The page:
Clinical Study|Articles in Press

Poor muscle health and low preoperative ODI are independent predictors for slower achievement of MCID after minimally invasive decompression


      Background Context

      Although some previous studies have analyzed predictors of nonimprovement, most of these have focused on demographic and clinical variables and have not accounted for radiological predictors. In addition, while several studies have examined the degree of improvement after decompression, there is less data on the rate of improvement.


      To identify the risk factors and predictors (both radiological and nonradiological) for slower as well as nonachievement of minimal clinically important difference (MCID) after minimally invasive decompression.


      Retrospective cohort.

      Patient Sample

      Patients who underwent minimally invasive decompression for degenerative lumbar spine conditions and had a minimum of 1-year follow-up were included. Patients with preoperative Oswestry Disability Index (ODI) <20 were excluded.

      Outcome Measure

      MCID achievement in ODI (cut off 12.8).


      Patients were stratified into two groups (achieved MCID, did not achieve MCID) at two timepoints (early ≤3 months, late ≥6 months). Nonradiological (age, gender, BMI, comorbidities, anxiety, depression, number of levels operated, preoperative ODI, preoperative back pain) and radiological (MRI – Schizas grading for stenosis, dural sac cross-sectional area, Pfirrmann grading for disc degeneration, psoas cross-sectional area and Goutallier grading, facet cyst/effusion; X-ray – spondylolisthesis, lumbar lordosis, spinopelvic parameters) variables were assessed with comparative analysis to identify risk factors and with multiple regression models to identify predictors for slower achievement of MCID (MCID not achieved by ≤3 months) and nonachievement of MCID (MCID not achieved at ≥6 months).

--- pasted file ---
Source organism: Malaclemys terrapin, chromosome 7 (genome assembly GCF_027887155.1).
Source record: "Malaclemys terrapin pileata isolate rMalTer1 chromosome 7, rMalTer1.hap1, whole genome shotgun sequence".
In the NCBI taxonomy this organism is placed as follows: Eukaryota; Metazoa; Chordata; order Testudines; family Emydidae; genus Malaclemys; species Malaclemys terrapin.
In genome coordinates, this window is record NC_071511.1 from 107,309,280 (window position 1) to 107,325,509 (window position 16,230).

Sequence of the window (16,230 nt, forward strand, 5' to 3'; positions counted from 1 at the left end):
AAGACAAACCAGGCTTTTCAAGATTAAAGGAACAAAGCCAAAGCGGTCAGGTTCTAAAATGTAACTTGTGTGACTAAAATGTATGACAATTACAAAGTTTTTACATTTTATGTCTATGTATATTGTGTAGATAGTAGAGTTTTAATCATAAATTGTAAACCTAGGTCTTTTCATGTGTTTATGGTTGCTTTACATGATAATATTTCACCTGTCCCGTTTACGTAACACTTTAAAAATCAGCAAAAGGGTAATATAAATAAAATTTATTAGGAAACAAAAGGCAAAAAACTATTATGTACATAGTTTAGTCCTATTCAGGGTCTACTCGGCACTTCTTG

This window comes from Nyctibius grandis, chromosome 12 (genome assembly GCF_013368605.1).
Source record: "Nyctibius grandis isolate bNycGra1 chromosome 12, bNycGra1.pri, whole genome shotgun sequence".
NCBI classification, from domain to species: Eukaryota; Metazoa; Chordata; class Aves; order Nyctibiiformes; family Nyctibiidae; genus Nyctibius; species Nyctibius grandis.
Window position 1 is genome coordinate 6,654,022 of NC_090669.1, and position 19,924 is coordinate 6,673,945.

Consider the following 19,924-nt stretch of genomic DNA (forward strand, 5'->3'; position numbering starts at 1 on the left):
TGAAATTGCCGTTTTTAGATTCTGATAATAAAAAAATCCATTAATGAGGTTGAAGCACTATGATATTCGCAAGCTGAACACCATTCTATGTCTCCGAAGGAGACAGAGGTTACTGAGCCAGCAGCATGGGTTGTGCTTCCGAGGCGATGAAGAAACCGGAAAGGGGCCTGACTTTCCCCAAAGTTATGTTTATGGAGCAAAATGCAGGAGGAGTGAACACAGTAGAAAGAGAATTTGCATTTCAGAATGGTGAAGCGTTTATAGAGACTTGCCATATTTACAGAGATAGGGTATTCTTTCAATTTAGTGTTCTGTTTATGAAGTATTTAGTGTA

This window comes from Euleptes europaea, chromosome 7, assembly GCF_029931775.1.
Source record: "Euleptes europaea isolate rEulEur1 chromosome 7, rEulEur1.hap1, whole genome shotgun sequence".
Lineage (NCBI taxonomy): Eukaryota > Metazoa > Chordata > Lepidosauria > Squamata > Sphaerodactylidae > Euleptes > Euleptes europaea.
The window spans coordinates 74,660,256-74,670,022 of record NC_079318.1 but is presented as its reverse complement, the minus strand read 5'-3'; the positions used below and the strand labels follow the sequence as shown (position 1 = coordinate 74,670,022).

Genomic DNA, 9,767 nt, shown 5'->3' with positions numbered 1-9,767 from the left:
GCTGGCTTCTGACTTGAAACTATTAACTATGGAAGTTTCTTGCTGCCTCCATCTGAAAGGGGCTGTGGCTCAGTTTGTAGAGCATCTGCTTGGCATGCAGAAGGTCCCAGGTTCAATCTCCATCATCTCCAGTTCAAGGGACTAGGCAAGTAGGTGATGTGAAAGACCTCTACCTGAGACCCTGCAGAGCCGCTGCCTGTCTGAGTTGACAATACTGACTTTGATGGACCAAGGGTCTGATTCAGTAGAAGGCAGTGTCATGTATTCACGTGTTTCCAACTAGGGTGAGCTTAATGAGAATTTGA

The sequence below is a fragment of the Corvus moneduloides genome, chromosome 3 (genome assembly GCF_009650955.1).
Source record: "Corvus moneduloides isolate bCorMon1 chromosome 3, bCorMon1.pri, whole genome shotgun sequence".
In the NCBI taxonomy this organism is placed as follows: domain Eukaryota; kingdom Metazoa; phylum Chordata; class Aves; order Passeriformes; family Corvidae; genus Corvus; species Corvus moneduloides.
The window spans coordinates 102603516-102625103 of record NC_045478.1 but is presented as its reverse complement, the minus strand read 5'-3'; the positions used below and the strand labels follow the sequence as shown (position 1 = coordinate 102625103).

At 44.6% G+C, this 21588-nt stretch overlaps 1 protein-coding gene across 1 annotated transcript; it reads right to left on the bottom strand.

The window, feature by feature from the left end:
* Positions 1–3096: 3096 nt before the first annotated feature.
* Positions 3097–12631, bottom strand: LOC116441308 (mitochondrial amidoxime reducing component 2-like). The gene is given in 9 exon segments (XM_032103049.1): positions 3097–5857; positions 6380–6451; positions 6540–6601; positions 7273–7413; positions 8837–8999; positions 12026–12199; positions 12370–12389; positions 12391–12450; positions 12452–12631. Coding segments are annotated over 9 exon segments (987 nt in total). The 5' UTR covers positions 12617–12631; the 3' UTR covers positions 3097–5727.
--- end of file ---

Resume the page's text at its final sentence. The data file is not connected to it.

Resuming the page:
A total of 338 patients were included. At ≤3 months, patients who did not achieve MCID had significantly lower preoperative ODI (40.1 vs. 48.1, p<0.001) and worse psoas Goutallier grading (p=.048). At ≥6 months, patients who did not achieve MCID had significantly lower preoperative ODI (38 vs. 47.5, p<.001), higher age (68 vs. 63 years, p=.007), worse average L1-S1 Pfirrmann grading (3.5 vs. 3.2, p=.035), and higher rate of pre-existing spondylolisthesis at the operated level (p=.047). When these and other probable risk factors were put into a regression model, low preoperative ODI (p=.002) and poor Goutallier grading (p=.042) at the early timepoint and low preoperative ODI (p<.001) at the late timepoint came out as independent predictors for MCID nonachievement.


      After minimally invasive decompression, low preoperative ODI and poor muscle health are risk factors and predictors for slower achievement of MCID. For nonachievement of MCID, low preoperative ODI, higher age, greater disc degeneration, and spondylolisthesis are risk factors and low preoperative ODI is the only independent predictor.

      Key words

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